Boutique Hotels

Boutique Hotels Are Blurring the Lines Between Hotel Guest and Local - Quartzy

Excerpt from Quartzy

Hotels Are Now Blurring the Lines Between Hospitality and, Well, Everything

A couple of months ago, I was sitting in a dive bar on a Tuesday evening in Palm Springs, CA, watching the most un-self consciously tacky karaoke night I've ever witnessed.

The mixture of solo patrons nursing drinks at the bar and amateur crooners who clearly knew their way around the fat binder full of songs made me feel like I'd stumbled upon a delightfully eccentric and quintessentially Palm Springs weeknight. Except I hadn't stumbled upon it at all. The dive bar was in my hotel. And the front desk suggested I join the activity when I checked in.

Granted, the hotel I was staying in was the Ace Hotel. Founded by the late Alex Calderwood in 1999 and now with nine locations in three countries, Ace was a pioneer when it comes choosing less-discovered neighborhoods and letting the local vibe shape the hotel's look, feel, and offerings. Indeed, the Ace Hotel in London versus Seattle versus Los Angeles all feel remarkably different and offer an abundance of locally-informed events—from karaoke and bingo in kitschy Palm Springs to afternoon tea accompanied by a DJ spinning obscure vinyl in hipster east London. Because of that, they tend to attract the favor of locals who happily, if unknowingly, intermingle with hotel guests.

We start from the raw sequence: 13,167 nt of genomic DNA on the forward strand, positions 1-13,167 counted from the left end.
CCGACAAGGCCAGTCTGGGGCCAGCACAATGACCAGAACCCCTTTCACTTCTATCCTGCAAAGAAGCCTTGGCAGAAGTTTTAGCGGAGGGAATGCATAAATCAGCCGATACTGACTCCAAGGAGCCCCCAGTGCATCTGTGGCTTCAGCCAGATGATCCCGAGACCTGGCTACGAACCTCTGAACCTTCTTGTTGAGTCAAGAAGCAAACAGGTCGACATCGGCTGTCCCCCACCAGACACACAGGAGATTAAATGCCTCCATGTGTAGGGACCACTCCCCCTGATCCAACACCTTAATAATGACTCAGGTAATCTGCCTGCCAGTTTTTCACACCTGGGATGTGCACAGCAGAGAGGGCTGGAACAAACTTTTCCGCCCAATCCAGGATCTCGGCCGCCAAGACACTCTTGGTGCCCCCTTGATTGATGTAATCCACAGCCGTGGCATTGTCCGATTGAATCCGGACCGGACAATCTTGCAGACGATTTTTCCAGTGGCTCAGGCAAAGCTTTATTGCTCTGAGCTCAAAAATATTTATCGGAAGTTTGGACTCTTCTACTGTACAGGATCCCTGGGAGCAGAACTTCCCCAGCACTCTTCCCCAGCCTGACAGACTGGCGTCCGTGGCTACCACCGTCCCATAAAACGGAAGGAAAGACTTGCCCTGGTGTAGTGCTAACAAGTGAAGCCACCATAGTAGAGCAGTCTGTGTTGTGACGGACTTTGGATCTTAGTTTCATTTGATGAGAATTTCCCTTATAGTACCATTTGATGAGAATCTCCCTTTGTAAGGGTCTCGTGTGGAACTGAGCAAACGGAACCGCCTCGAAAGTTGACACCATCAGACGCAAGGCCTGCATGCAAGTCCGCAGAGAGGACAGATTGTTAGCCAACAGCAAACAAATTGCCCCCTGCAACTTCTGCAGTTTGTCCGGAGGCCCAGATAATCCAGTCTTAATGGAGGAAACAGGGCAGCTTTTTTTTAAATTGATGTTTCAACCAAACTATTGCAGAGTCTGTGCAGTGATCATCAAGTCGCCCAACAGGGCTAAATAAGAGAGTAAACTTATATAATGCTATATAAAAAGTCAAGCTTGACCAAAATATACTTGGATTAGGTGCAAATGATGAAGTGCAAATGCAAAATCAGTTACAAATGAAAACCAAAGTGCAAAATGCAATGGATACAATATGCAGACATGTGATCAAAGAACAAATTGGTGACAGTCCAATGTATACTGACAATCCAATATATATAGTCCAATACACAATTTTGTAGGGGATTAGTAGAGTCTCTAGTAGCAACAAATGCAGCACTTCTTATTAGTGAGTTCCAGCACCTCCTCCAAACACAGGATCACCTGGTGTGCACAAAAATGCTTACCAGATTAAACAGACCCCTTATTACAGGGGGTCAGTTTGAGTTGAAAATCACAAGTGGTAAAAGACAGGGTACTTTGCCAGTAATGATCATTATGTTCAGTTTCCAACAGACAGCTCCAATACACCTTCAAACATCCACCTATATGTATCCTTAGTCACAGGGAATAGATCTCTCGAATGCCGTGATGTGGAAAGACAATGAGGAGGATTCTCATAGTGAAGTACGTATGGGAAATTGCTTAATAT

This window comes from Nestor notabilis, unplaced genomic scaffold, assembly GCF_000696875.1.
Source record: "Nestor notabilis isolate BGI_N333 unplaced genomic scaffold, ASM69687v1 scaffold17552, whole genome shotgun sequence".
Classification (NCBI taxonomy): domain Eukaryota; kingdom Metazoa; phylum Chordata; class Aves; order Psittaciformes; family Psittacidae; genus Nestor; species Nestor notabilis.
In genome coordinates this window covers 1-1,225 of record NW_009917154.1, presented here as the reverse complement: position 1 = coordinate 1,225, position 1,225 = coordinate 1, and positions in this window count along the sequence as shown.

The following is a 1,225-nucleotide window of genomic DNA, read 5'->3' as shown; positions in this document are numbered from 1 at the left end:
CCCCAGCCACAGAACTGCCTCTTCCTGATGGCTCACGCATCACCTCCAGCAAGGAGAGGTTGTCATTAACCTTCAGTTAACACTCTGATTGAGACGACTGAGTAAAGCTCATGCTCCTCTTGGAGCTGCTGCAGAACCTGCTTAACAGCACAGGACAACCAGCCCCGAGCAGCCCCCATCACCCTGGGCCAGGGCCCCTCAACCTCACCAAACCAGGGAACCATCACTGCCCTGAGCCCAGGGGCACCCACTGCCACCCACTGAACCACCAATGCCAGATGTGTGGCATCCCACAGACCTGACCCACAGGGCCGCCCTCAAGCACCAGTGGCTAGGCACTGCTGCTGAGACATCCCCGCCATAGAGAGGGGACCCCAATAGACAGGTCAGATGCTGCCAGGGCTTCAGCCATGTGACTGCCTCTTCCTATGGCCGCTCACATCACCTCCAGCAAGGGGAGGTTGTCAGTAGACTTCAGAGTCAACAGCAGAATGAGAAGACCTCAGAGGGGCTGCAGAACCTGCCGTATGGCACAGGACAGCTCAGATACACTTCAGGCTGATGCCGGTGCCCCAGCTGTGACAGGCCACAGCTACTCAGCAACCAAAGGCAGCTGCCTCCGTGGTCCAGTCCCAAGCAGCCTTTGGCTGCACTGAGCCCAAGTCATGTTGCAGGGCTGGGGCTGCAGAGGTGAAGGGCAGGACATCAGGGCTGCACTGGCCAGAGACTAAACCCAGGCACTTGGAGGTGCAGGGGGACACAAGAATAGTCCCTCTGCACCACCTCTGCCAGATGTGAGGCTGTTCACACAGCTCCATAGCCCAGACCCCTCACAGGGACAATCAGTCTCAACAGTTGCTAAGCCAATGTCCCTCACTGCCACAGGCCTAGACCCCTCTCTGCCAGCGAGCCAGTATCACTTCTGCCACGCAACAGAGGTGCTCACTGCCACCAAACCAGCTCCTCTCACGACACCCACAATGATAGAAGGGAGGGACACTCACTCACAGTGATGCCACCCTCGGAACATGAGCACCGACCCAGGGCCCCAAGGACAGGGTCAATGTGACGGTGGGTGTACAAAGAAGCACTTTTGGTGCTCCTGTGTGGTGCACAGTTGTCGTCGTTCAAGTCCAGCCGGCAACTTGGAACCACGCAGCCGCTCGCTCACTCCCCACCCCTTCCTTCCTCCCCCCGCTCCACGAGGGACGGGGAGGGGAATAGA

Indeed, in the age where hotels have more competition than ever to maintain the relevancy and appeal of their core service, this genre-blurring approach is becoming more and more common. Whether it's experiences, entertainment, retail, food, culture, the lobby as co-working space, or nightlife, it can sometimes be hard to tell if a hotel's events calendar—if not the hotel itself—is created for its guests, or for its surrounding neighborhood. 

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